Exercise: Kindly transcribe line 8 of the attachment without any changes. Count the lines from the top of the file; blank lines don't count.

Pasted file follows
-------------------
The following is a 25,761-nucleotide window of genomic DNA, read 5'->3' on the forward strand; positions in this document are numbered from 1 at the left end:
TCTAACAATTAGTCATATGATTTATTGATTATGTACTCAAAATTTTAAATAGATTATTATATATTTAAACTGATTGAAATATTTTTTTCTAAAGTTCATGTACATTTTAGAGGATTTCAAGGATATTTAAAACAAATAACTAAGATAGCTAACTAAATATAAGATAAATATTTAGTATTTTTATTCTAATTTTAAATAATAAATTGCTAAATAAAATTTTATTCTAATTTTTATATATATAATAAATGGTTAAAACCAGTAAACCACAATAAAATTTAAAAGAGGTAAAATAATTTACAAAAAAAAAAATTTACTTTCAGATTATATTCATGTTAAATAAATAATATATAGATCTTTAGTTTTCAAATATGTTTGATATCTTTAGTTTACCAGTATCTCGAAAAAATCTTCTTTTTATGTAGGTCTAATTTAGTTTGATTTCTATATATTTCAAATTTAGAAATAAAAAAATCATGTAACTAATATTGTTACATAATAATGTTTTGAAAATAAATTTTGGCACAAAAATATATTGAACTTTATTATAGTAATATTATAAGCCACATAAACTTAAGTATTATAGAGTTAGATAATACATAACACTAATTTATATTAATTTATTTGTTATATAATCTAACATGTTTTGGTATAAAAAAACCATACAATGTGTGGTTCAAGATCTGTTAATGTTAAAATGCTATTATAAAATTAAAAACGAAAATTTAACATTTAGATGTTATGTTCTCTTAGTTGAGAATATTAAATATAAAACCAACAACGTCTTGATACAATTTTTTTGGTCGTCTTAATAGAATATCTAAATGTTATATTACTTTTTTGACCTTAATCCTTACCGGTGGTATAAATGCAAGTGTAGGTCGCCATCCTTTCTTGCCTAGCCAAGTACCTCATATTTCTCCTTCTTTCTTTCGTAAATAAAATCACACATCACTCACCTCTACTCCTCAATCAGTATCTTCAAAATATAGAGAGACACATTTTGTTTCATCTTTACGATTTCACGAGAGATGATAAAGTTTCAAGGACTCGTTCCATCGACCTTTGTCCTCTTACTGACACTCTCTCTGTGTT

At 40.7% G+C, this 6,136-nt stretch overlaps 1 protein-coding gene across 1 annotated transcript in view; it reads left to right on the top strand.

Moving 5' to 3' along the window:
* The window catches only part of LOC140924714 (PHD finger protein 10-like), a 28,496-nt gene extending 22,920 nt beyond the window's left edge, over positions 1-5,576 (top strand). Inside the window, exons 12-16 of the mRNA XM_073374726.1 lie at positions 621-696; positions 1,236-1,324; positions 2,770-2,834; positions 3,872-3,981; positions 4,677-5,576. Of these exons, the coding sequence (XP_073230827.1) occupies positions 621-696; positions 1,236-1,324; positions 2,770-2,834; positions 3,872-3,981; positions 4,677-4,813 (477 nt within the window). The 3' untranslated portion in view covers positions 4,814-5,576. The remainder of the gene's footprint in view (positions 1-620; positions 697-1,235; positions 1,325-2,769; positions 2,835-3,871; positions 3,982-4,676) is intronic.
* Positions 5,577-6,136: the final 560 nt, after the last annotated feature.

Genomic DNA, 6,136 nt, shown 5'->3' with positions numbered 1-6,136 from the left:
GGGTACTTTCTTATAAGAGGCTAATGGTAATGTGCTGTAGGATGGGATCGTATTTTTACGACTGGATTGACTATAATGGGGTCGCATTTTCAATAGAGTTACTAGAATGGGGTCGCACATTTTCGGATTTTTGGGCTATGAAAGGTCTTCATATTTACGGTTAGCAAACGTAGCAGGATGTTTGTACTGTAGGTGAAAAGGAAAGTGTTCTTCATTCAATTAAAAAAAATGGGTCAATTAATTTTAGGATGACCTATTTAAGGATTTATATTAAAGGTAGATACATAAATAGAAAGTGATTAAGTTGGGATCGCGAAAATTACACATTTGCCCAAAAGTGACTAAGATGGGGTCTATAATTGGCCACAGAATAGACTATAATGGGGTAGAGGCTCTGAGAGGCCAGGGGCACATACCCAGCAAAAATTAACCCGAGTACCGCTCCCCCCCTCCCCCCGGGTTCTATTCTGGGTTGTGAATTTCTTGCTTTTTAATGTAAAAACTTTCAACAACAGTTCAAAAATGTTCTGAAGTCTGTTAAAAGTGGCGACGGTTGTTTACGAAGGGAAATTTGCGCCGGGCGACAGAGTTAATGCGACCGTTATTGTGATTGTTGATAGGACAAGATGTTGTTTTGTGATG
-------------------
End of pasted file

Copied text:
GGGTACTTTCTTATAAGAGGCTAATGGTAATGTGCTGTAGGATGGGATCGTATTTTTACGACTGGATTGACTATAATGGGGTCGCATTTTCAATAGAGTTACTAGAATGGGGTCGCACATTTTCGGATTTTTGGGCTATGAAAGGTCTTCATATTTACGGTTAGCAAACGTAGCAGGATGTTTGTACTGTAGGTGAAAAGGAAAGTGTTCTTCATTCAATTAAAAAAAATGGGTCAATTAATTTTAGGATGACCTATTTAAGGATTTATATTAAAGGTAGATACATAAATAGAAAGTGATTAAGTTGGGATCGCGAAAATTACACATTTGCCCAAAAGTGACTAAGATGGGGTCTATAATTGGCCACAGAATAGACTATAATGGGGTAGAGGCTCTGAGAGGCCAGGGGCACATACCCAGCAAAAATTAACCCGAGTACCGCTCCCCCCCTCCCCCCGGGTTCTATTCTGGGTTGTGAATTTCTTGCTTTTTAATGTAAAAACTTTCAACAACAGTTCAAAAATGTTCTGAAGTCTGTTAAAAGTGGCGACGGTTGTTTACGAAGGGAAATTTGCGCCGGGCGACAGAGTTAATGCGACCGTTATTGTGATTGTTGATAGGACAAGATGTTGTTTTGTGATG